Although the Blues have been working on a formula that equates to playoff victories, they seem to have the regular season figured out. A tenacious forecheck, never-say-die attitude and exasperating team play have resulted in 130 wins in 212 games, spanning over three seasons.
The attitude in the locker room remains the same; sticking to the Blues’ game plan and not getting drawn into another team’s style will be the key to success. St. Louis’ roster is made up of players that fit this mold as there is not one player that jumps off the page as an elite scorer. All of them have the potential to be the gamebreaker.
Although management may shift to a different idea in the future, it’s not crazy to believe that director of amateur scouting Bill Armstrong is searching through the slew of draftable players for that one guy that could easily fit this team’s mold… even if it’s years in the future.
The Blues have been building in this direction for quite some time, with recent draft picks Jaden Schwartz (14th overall, 2010), Vladimir Tarasenko (16th overall, 2010) and, to a certain extent, Dmitrij Jaskin (41st overall, 2011) already understanding this concept. The Blues are hoping for at least one more in 2014.
With the 21st pick in the 2014 NHL Entry Draft, the St. Louis Blues are proud to select…
Where he’s at
The Kramfors, Sweden native toiled in the U18 leagues until making the Modo squad last season. The 6-foot-2, 187-pound forward posted just five goals and six assists in 45 games, although he was used sparingly with other scoring-type forwards. Don’t let the low numbers fool you; this kid was playing against fully grown men and used his big frame to create multiple scoring chances for his Swedish teammates.
A winger named Tarasenko put up just seven goals and three assists in 38 games during his rookie year in the KHL. He’s turned out to be a solid draft choice for the Blues.
THW draft expert Shawn Reznik feels that Kempe offers a load of talent to the team that drafts him, although he could use some conditioning in some aspects of his game:
Kempe’s game benefits by playing with goal scorers. A noted passer, Kempe finds passing lanes even through the tightest of spaces.
His hard work and tenacity are also an advantage, especially when he will have to transfer to North American ice. Being on bigger ice slows the pace of the game down, which has aided in Kempe’s defensive development. He’s a strong checker and battles along the boards well. With his size (that he hasn’t quite filled out), Kempe always goes to the net to screen goalies and pick up dirty rebounds.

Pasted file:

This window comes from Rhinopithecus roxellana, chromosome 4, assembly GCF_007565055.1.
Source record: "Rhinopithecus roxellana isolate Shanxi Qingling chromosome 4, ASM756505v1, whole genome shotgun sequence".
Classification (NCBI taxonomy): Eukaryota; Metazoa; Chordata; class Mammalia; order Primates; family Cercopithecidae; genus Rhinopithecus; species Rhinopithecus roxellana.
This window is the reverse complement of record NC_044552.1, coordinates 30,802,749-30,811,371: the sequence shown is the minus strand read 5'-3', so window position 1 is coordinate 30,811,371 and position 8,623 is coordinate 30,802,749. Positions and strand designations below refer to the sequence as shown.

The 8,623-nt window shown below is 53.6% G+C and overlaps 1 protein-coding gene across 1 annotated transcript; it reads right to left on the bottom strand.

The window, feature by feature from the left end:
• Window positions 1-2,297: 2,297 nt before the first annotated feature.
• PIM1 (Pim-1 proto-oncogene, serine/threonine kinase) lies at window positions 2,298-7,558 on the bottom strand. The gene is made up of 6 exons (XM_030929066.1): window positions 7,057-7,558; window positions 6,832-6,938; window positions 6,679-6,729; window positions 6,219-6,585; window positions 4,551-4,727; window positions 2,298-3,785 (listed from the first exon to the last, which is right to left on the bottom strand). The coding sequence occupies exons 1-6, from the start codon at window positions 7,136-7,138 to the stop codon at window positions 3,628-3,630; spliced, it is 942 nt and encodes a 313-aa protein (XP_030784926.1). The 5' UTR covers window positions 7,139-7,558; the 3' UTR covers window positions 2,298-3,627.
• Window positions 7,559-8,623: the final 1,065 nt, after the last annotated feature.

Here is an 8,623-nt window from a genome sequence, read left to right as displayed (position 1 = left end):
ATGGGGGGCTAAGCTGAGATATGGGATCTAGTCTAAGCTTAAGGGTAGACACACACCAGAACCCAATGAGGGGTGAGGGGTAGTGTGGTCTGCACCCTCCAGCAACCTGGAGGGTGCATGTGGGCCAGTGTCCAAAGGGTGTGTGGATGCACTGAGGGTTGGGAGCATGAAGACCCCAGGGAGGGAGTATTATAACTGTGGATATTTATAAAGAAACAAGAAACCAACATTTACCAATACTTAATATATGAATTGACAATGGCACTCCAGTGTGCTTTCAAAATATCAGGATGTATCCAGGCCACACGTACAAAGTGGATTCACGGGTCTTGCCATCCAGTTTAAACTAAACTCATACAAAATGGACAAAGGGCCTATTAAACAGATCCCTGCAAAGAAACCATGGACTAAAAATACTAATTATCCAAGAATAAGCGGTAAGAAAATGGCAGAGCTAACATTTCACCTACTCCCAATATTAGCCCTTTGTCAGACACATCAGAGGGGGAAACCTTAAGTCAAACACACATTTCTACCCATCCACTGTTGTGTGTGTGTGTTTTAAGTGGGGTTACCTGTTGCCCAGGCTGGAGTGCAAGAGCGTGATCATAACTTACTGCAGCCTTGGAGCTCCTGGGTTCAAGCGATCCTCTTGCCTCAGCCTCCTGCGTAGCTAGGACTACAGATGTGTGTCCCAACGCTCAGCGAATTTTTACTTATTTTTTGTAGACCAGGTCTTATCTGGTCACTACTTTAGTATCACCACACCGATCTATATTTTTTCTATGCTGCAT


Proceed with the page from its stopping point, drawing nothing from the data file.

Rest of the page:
Where he will be
If you’re expecting a David Perron-type pick — someone who is drafted in the latter stages of the first round and jumps straight into the NHL the very next season — chances are that Kempe is not on your radar. Kempe needs to build that big frame into more solid muscle if he plans to outwork the Zdeno Charas and Shea Webers of the league.
Kempe will also expect to find an extra gear or two in terms of footspeed before becoming a top-six forward on an NHL roster. Playing against Sweden’s deadliest skaters in his native land should push his strides to be quicker.
Luckily, the Blues are a team that is built to win now and into the future with their three top prospects expected to receive NHL playing time this coming year (Jake Allen, Dmitrij Jaskin, Ty Rattie). The crop is thin from there, which would allow the Blues to focus on the development of Kempe. He would likely stay in Sweden, but there is another option if both sides agree to pursue it.
The complex AHL age and eligibility rules state that if a player is drafted into the CHL (Canadian Hockey League) before he is drafted by an NHL club, the player must abide by the rule that states a player cannot play in the AHL until he is 20 years of age. This stipulation is in place to help protect the star players of the CHL from being buried in the AHL by its parent-NHL club.
Kempe was drafted in the 2013 CHL Import Draft, thus meaning that if he wants to come to the NHL in the next two years, he will only be able to play with his NHL club or the Barrie Colts, the CHL club that drafted him.
With all of that confusion out of the way, Kempe could potentially be a CHL prospect next season, which could help him understand the North American game a little better. This would also allow Blues management to keep a closer eye on their prospect. If he opts to stay in Sweden (which is more likely), he will be playing against the best that Sweden has to offer. Either way, it’s a win-win in terms of development.
Stay tuned to TheHockeyWriters.com for draft coverage leading up to the weekend of June 27-28.
Check out the other parts of this series to prepare yourself for the 2014 NHL Entry Draft!